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Scott County Sheriff's Office continues bicycle giveaway

Wes Bunch • Dec 22, 2012 at 10:17 AM

GATE CITY — The Scott County Sheriff’s Office continued a holiday tradition Saturday afternoon by providing more than a dozen area children with a free bicycle for Christmas.

Scott County Sheriff John Puckett said his office was able to provide 13 school-age boys and girls with a new bicycle as a result of the program.

This is the fifth year Puckett has held the bike giveaway, which was begun during the tenure of former Scott County Sheriff Jerry Broadwater.

The event, Puckett said, is one he looks forward to each year.

“The families are very appreciative of it, and the kids are just tickled to death when they get one,” Puckett said. “And I look forward to helping the kids in any way I can.”

Puckett said the majority of the bicycles were purchased with funds generated from his office’s calendar fund, while the remaining ones were donated by members of the local community.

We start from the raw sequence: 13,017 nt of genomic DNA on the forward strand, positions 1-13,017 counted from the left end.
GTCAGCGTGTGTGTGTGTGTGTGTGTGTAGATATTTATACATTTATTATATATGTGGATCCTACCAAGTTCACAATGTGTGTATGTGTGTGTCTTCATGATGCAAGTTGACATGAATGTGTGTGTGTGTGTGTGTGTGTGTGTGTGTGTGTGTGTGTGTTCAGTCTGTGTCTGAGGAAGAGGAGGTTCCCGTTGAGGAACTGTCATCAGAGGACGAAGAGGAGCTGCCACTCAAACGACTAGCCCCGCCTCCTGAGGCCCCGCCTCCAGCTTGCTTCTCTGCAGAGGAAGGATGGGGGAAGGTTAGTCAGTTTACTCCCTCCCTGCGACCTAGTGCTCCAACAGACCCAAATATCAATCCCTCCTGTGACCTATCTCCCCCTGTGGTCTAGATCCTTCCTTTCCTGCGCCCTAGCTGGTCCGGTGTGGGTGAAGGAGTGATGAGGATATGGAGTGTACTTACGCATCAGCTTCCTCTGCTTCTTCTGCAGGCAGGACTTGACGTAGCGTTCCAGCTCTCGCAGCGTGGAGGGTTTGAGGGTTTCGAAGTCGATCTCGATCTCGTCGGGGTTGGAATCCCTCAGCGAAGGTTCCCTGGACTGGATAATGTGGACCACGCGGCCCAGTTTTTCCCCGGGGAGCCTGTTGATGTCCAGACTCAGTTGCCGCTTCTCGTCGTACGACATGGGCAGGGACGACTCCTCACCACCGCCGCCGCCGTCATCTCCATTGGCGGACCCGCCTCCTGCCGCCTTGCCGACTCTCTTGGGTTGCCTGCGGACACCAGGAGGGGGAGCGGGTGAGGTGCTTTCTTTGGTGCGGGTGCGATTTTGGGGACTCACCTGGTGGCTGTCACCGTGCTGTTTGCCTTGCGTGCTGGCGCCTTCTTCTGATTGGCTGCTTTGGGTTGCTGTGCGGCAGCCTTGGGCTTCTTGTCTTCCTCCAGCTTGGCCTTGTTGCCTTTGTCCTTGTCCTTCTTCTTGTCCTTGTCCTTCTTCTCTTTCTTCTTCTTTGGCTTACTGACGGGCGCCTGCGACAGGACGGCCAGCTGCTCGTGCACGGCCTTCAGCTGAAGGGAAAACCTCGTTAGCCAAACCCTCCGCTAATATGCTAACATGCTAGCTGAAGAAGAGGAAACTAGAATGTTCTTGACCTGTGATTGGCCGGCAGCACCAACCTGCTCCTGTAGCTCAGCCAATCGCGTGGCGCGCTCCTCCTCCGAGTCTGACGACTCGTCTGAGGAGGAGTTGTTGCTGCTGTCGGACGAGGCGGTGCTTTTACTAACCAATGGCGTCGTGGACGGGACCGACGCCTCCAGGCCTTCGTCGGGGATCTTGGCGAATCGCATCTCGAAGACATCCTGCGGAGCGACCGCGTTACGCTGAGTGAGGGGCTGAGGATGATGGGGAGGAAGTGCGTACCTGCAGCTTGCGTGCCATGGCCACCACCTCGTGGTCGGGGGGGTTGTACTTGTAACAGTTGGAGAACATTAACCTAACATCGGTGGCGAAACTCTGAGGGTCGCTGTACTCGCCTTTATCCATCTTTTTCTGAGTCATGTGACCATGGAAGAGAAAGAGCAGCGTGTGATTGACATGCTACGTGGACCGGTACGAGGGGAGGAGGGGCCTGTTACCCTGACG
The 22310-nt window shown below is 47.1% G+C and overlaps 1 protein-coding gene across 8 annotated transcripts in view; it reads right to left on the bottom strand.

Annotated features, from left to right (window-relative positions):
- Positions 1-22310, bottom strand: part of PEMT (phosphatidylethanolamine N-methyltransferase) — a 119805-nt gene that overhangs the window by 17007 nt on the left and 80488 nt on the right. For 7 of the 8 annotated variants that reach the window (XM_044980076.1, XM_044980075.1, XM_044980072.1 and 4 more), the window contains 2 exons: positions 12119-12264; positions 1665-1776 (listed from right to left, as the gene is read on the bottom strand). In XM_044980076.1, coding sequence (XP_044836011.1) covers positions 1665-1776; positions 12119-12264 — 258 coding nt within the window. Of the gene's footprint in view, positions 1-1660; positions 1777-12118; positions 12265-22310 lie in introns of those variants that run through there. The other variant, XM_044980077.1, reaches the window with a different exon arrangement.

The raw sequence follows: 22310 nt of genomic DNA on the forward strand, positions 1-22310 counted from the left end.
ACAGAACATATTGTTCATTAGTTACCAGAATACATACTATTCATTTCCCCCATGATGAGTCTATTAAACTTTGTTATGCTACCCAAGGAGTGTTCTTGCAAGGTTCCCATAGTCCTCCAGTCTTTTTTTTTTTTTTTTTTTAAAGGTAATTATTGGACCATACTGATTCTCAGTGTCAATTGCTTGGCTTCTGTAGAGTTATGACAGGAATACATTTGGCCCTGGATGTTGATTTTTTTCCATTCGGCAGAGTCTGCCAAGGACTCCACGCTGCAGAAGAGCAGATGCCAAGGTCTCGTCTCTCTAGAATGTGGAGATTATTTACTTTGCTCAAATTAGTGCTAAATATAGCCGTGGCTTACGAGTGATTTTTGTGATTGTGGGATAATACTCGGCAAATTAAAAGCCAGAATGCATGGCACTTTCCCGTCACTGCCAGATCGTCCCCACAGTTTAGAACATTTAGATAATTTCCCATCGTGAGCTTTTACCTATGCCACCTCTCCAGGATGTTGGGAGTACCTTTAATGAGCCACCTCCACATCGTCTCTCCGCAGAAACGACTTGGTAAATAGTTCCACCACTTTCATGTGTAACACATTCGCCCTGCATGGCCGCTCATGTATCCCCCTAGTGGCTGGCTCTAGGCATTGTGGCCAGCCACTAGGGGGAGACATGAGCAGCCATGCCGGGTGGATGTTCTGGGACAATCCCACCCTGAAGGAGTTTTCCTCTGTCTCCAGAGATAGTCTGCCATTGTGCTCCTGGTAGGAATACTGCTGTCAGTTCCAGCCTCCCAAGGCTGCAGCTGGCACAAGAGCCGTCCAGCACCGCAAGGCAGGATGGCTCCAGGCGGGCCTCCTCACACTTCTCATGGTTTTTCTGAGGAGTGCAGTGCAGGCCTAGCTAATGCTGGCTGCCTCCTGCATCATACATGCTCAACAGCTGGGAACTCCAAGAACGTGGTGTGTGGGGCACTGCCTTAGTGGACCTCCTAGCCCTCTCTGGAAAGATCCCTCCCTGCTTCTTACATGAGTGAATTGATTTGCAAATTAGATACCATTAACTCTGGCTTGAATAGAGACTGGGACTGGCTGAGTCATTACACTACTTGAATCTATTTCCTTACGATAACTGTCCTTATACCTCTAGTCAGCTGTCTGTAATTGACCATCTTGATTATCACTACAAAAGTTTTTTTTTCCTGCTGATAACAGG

“We buy the bicycles, new ones, but then we have people who volunteer to donate them,” Puckett said. “It makes more people that we can give them to when they are donated, so it really helps out.”

The bicycles go to children in low-income families that are identified with the help of the Scott County Department of Social Services, Puckett said.

“We deal with a lot of families that are in need, but we don’t have the time to look them up and get all the information we need,” Puckett said. “Social Services deals with a lot of the children that are in need on a daily basis, … so it works well to have the partnership with them.”

New children are chosen to receive a bicycle each year in an effort to help as many as possible, he added.

In addition to providing bicycles to children who might not otherwise receive one, Puckett said the program is also a beneficial form of community outreach.

“A lot of times you deal with kids it’s ones that are in trouble, but if you can do something for the kids besides arrest them and do something good for them, they know you’re not all bad,” Puckett said. “It helps them realize that you’re there to do your job and just try to make the county a better place to live.”

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